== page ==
The poem, “The Suitor” by Linda Pastan, was a very meaningful one. It showed the perspective of one of the suitors of Penelope. It had a lot of wonderful lines that had a strong meaning. The painting that came with it also had a great impact, together with the poem.
The poem shows the suitors, who are trying to court Penelope, in the house of Odysseus. They are eating up his possessions and spending their time there as they wait for Penelope’s answer. For me, there is a gloomy mood in the poem due to the lines, “There is always a story that no one bothers to tell.” and “He almost knows it must end badly, though his will be a minor tributary in that unplumbed sea of wasted blood.” The two lines show that the mood is gloomy because a story that no one bothers to tell must be either a waste of time or a sad one. Another reason is because the second line shows that it will result in a sad ending for the persona.
The lines “He almost knows it must end badly, though his will be a minor tributary in that unplumbed sea of wasted blood.” mean that the persona will be rejected, but since there were so many suitors that were also rejected, his being rejected is just a small thing. This line struck me the most in this poem since it shows me that the persona is already accepting that he will not be able to marry Penelope. It also lets me know that there were a vast number of suitors that wanted Penelope to be their bride. The poem depicts the persona as a young man. He is very shy, but he tries to talk with other people. He is accepting and knows when to give up.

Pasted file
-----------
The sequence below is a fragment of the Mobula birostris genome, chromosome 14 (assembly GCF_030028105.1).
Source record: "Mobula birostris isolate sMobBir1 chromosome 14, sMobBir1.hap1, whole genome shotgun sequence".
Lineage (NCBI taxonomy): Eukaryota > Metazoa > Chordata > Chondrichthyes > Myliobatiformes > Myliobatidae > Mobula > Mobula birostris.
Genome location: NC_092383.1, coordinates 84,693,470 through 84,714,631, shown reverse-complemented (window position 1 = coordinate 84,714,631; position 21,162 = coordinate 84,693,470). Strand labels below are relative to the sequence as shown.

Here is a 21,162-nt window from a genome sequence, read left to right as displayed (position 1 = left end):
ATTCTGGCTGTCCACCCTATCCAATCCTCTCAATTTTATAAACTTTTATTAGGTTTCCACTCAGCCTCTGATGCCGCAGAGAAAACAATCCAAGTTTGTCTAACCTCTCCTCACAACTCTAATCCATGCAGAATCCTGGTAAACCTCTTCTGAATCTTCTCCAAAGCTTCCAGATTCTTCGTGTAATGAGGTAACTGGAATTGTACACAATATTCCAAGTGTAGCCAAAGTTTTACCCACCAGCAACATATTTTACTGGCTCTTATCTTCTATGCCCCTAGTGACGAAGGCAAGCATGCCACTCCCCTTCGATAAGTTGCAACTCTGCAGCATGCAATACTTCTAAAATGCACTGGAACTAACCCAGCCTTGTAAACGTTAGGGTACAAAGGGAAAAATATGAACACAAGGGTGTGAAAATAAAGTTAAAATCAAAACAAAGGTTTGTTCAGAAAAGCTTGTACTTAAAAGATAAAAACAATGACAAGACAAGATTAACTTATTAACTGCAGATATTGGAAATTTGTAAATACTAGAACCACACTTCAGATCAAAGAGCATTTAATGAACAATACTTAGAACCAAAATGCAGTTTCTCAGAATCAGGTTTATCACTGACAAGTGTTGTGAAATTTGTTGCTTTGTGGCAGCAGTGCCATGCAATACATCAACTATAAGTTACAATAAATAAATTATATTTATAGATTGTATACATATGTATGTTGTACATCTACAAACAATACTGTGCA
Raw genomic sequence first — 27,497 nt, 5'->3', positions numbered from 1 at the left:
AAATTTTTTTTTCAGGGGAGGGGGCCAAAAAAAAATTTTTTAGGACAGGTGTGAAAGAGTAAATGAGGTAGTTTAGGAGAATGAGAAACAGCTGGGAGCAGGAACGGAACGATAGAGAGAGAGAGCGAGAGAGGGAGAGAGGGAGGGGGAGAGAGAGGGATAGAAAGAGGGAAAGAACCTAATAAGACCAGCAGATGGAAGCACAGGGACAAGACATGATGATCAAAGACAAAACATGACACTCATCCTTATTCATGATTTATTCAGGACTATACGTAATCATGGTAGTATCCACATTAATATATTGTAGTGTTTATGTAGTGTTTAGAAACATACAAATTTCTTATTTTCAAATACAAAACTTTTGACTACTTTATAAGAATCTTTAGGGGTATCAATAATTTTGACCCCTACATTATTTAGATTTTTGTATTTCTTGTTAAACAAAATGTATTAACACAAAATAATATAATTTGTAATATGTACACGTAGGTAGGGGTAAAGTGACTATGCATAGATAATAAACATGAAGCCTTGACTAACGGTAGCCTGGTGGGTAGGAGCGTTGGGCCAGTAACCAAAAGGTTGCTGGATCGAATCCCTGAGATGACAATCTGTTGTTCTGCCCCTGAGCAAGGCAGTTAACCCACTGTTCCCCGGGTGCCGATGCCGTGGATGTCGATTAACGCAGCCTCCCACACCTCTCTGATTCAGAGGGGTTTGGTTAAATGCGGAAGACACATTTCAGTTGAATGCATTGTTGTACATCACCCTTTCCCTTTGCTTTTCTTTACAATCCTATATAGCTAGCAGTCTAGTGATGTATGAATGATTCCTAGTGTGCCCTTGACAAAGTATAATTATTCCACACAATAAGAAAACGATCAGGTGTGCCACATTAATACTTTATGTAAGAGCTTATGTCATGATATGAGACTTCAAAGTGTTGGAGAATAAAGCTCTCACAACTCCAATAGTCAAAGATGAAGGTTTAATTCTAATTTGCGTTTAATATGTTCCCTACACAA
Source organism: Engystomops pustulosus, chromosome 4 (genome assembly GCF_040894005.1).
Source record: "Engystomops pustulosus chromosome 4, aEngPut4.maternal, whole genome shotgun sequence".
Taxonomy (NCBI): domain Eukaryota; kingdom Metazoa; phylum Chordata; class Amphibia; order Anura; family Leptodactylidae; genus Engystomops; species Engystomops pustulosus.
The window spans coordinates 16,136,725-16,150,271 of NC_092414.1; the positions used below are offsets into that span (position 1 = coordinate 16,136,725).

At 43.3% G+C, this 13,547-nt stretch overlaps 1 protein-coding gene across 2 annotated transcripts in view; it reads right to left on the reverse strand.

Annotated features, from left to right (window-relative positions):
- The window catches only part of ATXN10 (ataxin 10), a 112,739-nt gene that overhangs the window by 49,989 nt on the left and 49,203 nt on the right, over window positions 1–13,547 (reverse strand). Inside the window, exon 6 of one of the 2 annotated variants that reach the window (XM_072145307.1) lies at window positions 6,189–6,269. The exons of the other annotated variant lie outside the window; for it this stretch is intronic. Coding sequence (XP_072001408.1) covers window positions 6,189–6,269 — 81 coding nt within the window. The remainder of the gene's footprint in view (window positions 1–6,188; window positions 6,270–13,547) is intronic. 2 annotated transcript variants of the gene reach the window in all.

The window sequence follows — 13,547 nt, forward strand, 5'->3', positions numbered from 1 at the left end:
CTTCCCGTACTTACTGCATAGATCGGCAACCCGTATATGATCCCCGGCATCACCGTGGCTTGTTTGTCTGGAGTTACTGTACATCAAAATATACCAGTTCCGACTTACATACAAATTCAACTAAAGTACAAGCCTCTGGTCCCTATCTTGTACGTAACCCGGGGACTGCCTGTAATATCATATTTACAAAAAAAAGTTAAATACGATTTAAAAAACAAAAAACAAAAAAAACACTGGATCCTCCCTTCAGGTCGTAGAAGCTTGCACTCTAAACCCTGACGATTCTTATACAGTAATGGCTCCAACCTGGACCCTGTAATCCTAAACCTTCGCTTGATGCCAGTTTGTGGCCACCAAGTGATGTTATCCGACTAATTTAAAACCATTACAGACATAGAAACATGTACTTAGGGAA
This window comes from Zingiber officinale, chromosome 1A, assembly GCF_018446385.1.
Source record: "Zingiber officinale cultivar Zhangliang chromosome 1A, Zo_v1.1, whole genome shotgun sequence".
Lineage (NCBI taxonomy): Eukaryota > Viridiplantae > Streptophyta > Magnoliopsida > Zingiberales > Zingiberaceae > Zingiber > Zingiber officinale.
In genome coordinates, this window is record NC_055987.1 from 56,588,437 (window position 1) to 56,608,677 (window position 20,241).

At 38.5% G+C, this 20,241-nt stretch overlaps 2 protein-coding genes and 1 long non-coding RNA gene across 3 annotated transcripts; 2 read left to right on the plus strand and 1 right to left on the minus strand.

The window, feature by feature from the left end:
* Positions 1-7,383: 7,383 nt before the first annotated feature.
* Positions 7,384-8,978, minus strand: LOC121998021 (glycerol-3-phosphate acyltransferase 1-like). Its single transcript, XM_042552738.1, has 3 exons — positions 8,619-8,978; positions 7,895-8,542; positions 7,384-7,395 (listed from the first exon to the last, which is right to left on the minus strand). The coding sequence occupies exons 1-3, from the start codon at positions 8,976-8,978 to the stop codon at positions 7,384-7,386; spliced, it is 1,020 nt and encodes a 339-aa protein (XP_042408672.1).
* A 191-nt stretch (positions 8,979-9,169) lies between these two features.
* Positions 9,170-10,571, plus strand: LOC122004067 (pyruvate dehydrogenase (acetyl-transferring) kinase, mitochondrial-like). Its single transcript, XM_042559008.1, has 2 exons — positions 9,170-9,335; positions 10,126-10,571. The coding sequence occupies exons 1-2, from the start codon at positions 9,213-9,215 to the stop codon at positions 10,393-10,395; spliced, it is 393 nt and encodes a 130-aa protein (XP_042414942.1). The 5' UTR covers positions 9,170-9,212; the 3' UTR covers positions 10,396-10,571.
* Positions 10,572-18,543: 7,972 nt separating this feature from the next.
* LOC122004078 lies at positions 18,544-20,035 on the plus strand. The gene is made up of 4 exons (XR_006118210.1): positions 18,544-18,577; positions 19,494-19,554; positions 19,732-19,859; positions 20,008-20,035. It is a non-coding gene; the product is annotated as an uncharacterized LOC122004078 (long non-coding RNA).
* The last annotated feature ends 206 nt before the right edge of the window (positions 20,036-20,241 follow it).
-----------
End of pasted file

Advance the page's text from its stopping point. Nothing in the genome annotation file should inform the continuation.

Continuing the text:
The picture truly justifies the poem. The men who are trying to go near the woman in the middle show the suitors who are trying to get near Penelope. The line “among the boisterous men,” shows this. The weaving that the woman in the middle is doing show the weaving that Penelope does. The line “those pale arms, that hair a web she might have woven around her own head.” proves this.
Both the poem and the picture had a great impact to me. It was a good way to show the first book of the Odyssey in another perspective.